Teamwork at its Best
Laura Roberts, director for WPI’s Worcester Community Project Center, recently worked with five students on their IQP in which they assessed Friendly House’s Elm Street shelter for energy efficiencies and comfortability.
“This was an ideal project for WPI students,” says Roberts. “IQPs are intended to be projects at the intersection of society and technology and this project fit perfectly into that framework. The students were able to learn about how Friendly House works, the social aspects of the home environment, and they addressed an issue that can easily be taken for granted coming from climate-controlled homes.”
Following a few months of project planning, preparation, and initial interviews, the group compiled several different options for improvements at the shelter based on varying costs, comfortability and efficiency, according to IQP team member Zach Uglevich ’20.
“In addition, our report supplies the state of the current condition of the house, a step-by-step plan for how we think Friendly House should implement the improvements, funding information, contractor contacts and quotes,” he says. “We wanted to make our recommendation process as easy and clear for Friendly House as possible. Our group greatly appreciates what Friendly House does to help the local community and we have enjoyed working with them.”
Roberts says the agency can use this information to raise funds for projects, and the students also researched grant opportunities that would support energy efficiency projects at housing agencies like Friendly House.
In addition, several IQP students, who are also members of WPI’s football team, facilitated a football program for children at the shelter outside of their project work.
“Our group was able to put on drills and games for the kids at Friendly House,” says Michael Montano ’20. “Along with the football team at WPI, we were able to run around with the kids and watch them play. It was awesome to see the smiles the kids had for the afternoon. It really puts into perspective how precious life is and how important it is for the kids at Friendly House to enjoy life.”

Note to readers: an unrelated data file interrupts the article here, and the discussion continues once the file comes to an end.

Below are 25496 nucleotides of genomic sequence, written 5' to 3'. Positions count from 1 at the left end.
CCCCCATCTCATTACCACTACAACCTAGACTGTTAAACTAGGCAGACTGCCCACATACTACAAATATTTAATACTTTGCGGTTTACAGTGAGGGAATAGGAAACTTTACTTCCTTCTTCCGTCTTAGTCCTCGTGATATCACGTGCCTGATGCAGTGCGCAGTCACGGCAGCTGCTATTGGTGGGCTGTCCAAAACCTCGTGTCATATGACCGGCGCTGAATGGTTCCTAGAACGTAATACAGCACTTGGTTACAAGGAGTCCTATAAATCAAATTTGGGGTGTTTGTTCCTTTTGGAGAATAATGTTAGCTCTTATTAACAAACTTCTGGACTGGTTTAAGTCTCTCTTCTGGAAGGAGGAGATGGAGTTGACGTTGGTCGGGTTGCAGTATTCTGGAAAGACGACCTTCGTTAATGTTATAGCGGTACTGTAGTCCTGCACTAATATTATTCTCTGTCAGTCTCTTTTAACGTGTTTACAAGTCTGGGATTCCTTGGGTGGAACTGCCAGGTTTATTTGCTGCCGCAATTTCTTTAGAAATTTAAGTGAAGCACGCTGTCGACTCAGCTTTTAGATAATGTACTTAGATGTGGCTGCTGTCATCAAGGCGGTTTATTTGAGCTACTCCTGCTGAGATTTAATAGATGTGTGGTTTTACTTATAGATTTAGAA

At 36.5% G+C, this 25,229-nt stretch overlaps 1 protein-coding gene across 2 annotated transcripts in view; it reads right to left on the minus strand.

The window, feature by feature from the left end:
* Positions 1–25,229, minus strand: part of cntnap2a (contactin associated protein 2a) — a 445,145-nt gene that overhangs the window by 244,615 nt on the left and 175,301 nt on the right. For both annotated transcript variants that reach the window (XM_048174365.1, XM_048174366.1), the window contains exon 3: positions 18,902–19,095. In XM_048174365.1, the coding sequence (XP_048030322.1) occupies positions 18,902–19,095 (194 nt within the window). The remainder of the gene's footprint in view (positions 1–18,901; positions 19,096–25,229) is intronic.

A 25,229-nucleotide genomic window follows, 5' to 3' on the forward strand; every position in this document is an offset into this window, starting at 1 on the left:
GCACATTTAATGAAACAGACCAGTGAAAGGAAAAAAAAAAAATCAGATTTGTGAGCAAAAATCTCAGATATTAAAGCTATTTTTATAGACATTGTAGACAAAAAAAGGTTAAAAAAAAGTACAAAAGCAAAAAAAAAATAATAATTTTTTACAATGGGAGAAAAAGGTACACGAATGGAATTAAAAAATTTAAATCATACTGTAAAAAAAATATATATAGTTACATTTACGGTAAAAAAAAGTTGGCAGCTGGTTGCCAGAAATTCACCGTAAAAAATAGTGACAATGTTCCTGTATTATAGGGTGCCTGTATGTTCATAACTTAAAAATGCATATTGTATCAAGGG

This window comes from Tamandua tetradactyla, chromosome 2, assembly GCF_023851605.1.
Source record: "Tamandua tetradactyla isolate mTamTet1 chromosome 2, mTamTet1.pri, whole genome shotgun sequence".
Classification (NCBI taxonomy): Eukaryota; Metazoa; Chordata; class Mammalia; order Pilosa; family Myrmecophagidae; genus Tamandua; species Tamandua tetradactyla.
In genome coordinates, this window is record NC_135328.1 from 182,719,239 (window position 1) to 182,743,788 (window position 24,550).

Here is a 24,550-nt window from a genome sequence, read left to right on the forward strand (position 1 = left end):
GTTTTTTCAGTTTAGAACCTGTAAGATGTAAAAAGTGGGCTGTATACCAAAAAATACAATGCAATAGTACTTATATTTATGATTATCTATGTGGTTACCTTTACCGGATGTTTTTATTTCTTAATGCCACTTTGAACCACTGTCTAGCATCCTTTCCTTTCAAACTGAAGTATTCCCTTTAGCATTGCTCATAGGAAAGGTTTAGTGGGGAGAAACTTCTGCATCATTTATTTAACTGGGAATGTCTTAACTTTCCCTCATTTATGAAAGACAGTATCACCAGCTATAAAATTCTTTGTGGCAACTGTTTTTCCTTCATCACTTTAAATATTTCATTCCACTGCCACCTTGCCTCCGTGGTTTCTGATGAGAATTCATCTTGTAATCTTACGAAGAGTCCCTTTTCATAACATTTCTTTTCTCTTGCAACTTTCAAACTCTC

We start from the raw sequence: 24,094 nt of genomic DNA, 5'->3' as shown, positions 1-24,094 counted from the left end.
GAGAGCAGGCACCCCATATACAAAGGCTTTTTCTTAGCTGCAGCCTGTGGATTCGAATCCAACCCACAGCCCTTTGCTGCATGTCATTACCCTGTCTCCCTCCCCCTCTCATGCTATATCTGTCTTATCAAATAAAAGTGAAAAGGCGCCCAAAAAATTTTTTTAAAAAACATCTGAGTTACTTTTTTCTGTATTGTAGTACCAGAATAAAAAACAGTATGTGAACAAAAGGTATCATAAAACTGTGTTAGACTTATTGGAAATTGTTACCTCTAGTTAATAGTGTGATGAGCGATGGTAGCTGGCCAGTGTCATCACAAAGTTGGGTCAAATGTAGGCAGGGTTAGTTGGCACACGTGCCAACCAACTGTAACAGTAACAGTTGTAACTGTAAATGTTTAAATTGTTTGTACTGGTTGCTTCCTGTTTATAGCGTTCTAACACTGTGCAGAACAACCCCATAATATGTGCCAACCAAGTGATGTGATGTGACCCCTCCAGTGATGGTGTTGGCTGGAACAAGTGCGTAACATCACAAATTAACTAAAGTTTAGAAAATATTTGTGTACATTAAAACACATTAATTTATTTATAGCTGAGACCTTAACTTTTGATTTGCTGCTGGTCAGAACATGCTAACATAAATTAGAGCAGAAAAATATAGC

Uglevich recruited football players and coaches for the Friendly House football program. “We played tag, football games, threw footballs and kicked field goals with the kids,” he says. “We also enjoyed some pizza afterwards with them. I think it was a great experience for the kids to meet some college athletes and get a taste of what college life is like. All of my IQP and football team members had fun playing, so it was a great experience for all.”
Along with food drives and student projects, there have been dozens of other collaborations between WPI and Friendly House during Hargrove’s tenure:
- Exploradreams (formerly Hoop Dreams), a mentoring and tutoring program for youth at Friendly House co-founded by Bill Baller, assistant teaching professor of humanities at WPI and a Friendly House board member, and Stanley Selkow, a retired computer science professor.
- Robokids, another mentoring program that Baller co-founded with robotics professor and robotics resource center director Ken Stafford, in which Friendly House youth work with WPI students to design and build robots. “WPI announced its undergraduate major in robotics in 2002 at a big event at Friendly House,” Baller says.
- WPI’s Christmas Giving Tree program provides gifts to children at Friendly House shelters every year.
- As part of the Camp Reach summer program for 7th grade girls, campers have worked on several projects with Friendly House over the years including engineering a wheelchair accessible ramp at one of the shelters.
“There is a long collaboration with Friendly House and WPI and it is great that Gordon is speaking at graduation this year,” says Baller. “He is a wonderful selection and the timing is great with Friendly House’s 100th anniversary coming up.”
--By Paula Owen